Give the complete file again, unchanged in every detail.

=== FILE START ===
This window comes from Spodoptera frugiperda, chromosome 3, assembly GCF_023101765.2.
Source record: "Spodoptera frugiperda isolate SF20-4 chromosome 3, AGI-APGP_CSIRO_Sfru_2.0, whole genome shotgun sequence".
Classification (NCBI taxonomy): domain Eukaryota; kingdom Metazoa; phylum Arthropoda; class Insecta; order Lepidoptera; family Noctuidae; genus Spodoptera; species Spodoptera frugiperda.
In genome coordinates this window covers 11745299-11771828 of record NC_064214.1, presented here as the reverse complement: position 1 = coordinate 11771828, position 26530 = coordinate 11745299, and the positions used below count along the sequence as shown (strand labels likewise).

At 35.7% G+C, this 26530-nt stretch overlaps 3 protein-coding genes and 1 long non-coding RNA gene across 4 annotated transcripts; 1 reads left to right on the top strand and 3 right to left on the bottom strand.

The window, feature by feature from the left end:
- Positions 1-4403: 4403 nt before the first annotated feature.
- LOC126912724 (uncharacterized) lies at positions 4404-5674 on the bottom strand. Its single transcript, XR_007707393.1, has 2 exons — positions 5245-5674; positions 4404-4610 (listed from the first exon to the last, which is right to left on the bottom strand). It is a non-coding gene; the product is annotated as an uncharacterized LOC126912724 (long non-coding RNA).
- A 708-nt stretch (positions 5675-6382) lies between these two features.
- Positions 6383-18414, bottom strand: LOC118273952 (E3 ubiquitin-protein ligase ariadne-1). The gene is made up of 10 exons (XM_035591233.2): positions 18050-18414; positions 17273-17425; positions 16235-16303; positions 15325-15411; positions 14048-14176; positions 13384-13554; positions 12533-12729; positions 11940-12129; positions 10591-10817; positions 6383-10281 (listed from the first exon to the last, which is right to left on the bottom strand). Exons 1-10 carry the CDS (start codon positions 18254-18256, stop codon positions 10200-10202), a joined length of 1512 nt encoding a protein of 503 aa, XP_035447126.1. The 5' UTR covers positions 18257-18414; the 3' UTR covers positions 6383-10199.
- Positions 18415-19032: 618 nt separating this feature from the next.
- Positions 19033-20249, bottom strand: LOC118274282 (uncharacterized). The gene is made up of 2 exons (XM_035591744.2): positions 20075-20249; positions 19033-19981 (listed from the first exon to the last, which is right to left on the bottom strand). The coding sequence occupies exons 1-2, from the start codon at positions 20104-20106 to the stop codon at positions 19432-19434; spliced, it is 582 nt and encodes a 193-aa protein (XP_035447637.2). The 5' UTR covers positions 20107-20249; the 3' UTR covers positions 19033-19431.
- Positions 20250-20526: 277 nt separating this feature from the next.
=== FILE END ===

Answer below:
This window comes from Spodoptera frugiperda, chromosome 3, assembly GCF_023101765.2.
Source record: "Spodoptera frugiperda isolate SF20-4 chromosome 3, AGI-APGP_CSIRO_Sfru_2.0, whole genome shotgun sequence".
Classification (NCBI taxonomy): domain Eukaryota; kingdom Metazoa; phylum Arthropoda; class Insecta; order Lepidoptera; family Noctuidae; genus Spodoptera; species Spodoptera frugiperda.
In genome coordinates this window covers 11745299-11771828 of record NC_064214.1, presented here as the reverse complement: position 1 = coordinate 11771828, position 26530 = coordinate 11745299, and the positions used below count along the sequence as shown (strand labels likewise).

At 35.7% G+C, this 26530-nt stretch overlaps 3 protein-coding genes and 1 long non-coding RNA gene across 4 annotated transcripts; 1 reads left to right on the top strand and 3 right to left on the bottom strand.

The window, feature by feature from the left end:
- Positions 1-4403: 4403 nt before the first annotated feature.
- LOC126912724 (uncharacterized) lies at positions 4404-5674 on the bottom strand. Its single transcript, XR_007707393.1, has 2 exons — positions 5245-5674; positions 4404-4610 (listed from the first exon to the last, which is right to left on the bottom strand). It is a non-coding gene; the product is annotated as an uncharacterized LOC126912724 (long non-coding RNA).
- A 708-nt stretch (positions 5675-6382) lies between these two features.
- Positions 6383-18414, bottom strand: LOC118273952 (E3 ubiquitin-protein ligase ariadne-1). The gene is made up of 10 exons (XM_035591233.2): positions 18050-18414; positions 17273-17425; positions 16235-16303; positions 15325-15411; positions 14048-14176; positions 13384-13554; positions 12533-12729; positions 11940-12129; positions 10591-10817; positions 6383-10281 (listed from the first exon to the last, which is right to left on the bottom strand). Exons 1-10 carry the CDS (start codon positions 18254-18256, stop codon positions 10200-10202), a joined length of 1512 nt encoding a protein of 503 aa, XP_035447126.1. The 5' UTR covers positions 18257-18414; the 3' UTR covers positions 6383-10199.
- Positions 18415-19032: 618 nt separating this feature from the next.
- Positions 19033-20249, bottom strand: LOC118274282 (uncharacterized). The gene is made up of 2 exons (XM_035591744.2): positions 20075-20249; positions 19033-19981 (listed from the first exon to the last, which is right to left on the bottom strand). The coding sequence occupies exons 1-2, from the start codon at positions 20104-20106 to the stop codon at positions 19432-19434; spliced, it is 582 nt and encodes a 193-aa protein (XP_035447637.2). The 5' UTR covers positions 20107-20249; the 3' UTR covers positions 19033-19431.
- Positions 20250-20526: 277 nt separating this feature from the next.